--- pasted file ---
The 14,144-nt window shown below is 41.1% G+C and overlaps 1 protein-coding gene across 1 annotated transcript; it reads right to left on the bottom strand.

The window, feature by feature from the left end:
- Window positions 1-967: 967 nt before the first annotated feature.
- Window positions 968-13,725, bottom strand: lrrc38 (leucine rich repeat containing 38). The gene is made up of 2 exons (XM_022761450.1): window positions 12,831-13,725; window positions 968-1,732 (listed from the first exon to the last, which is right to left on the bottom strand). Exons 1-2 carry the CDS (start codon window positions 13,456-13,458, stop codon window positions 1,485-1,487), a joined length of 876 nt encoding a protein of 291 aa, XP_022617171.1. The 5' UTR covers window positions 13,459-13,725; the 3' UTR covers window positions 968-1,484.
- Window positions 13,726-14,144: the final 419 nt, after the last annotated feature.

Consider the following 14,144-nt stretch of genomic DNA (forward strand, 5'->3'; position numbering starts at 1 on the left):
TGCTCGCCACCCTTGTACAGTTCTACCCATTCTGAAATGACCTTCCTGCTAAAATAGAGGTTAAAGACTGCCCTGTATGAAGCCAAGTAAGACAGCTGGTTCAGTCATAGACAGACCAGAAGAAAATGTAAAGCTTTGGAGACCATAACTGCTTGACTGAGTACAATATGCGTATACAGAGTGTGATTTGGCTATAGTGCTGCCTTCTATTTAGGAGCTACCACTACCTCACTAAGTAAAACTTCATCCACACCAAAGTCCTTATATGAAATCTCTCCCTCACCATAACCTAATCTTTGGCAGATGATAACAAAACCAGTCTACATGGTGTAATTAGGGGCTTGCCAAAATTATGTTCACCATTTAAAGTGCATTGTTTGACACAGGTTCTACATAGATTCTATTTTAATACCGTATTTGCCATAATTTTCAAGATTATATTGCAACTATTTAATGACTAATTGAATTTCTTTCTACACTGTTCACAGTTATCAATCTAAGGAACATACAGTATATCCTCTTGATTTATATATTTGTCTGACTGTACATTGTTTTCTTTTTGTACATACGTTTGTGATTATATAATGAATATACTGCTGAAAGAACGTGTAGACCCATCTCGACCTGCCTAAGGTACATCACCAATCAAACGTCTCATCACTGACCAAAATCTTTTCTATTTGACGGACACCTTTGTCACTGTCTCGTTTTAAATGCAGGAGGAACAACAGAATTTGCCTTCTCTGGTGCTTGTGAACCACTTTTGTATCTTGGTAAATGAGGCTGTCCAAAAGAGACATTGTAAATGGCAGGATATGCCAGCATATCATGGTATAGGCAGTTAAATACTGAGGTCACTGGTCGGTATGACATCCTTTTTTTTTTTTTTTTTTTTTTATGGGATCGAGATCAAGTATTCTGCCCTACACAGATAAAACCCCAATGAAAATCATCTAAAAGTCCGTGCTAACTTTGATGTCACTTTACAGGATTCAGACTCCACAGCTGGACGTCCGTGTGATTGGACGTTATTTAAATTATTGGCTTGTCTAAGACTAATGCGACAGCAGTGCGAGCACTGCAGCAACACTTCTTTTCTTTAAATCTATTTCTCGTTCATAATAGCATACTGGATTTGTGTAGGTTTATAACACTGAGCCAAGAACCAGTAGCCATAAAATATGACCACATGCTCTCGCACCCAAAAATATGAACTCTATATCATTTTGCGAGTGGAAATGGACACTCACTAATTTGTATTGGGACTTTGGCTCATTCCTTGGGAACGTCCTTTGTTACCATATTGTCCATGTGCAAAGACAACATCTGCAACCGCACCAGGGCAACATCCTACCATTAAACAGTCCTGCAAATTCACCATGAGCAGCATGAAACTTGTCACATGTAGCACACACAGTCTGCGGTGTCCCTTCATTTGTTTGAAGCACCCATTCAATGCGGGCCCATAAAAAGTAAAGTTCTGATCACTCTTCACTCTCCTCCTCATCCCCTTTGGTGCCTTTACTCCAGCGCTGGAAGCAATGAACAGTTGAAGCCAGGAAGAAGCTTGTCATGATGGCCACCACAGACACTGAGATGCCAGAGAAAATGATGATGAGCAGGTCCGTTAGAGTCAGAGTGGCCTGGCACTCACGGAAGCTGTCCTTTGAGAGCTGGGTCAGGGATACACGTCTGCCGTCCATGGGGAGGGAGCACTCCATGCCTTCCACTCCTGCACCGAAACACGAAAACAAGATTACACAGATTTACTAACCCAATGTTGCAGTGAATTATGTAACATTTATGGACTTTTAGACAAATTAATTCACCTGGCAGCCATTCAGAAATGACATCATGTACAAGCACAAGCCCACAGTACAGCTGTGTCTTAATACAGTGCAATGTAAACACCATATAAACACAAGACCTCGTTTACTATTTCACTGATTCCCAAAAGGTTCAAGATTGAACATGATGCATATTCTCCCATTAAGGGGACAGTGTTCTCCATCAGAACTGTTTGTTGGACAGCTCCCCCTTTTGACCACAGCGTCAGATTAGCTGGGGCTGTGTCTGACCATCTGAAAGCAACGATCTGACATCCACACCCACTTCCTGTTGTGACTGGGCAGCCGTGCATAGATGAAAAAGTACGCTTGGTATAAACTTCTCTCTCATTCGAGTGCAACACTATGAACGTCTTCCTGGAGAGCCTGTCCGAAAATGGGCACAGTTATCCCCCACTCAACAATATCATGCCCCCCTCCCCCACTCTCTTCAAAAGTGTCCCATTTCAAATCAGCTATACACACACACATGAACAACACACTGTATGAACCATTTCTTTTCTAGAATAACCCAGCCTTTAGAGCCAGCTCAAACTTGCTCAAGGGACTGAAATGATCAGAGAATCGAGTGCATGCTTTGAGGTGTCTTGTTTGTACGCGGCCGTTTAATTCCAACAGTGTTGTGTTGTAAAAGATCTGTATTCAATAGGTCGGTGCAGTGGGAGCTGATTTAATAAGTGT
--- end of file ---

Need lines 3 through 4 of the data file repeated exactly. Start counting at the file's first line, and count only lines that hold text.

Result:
- Window positions 1-967: 967 nt before the first annotated feature.
- Window positions 968-13,725, bottom strand: lrrc38 (leucine rich repeat containing 38). The gene is made up of 2 exons (XM_022761450.1): window positions 12,831-13,725; window positions 968-1,732 (listed from the first exon to the last, which is right to left on the bottom strand). Exons 1-2 carry the CDS (start codon window positions 13,456-13,458, stop codon window positions 1,485-1,487), a joined length of 876 nt encoding a protein of 291 aa, XP_022617171.1. The 5' UTR covers window positions 13,459-13,725; the 3' UTR covers window positions 968-1,484.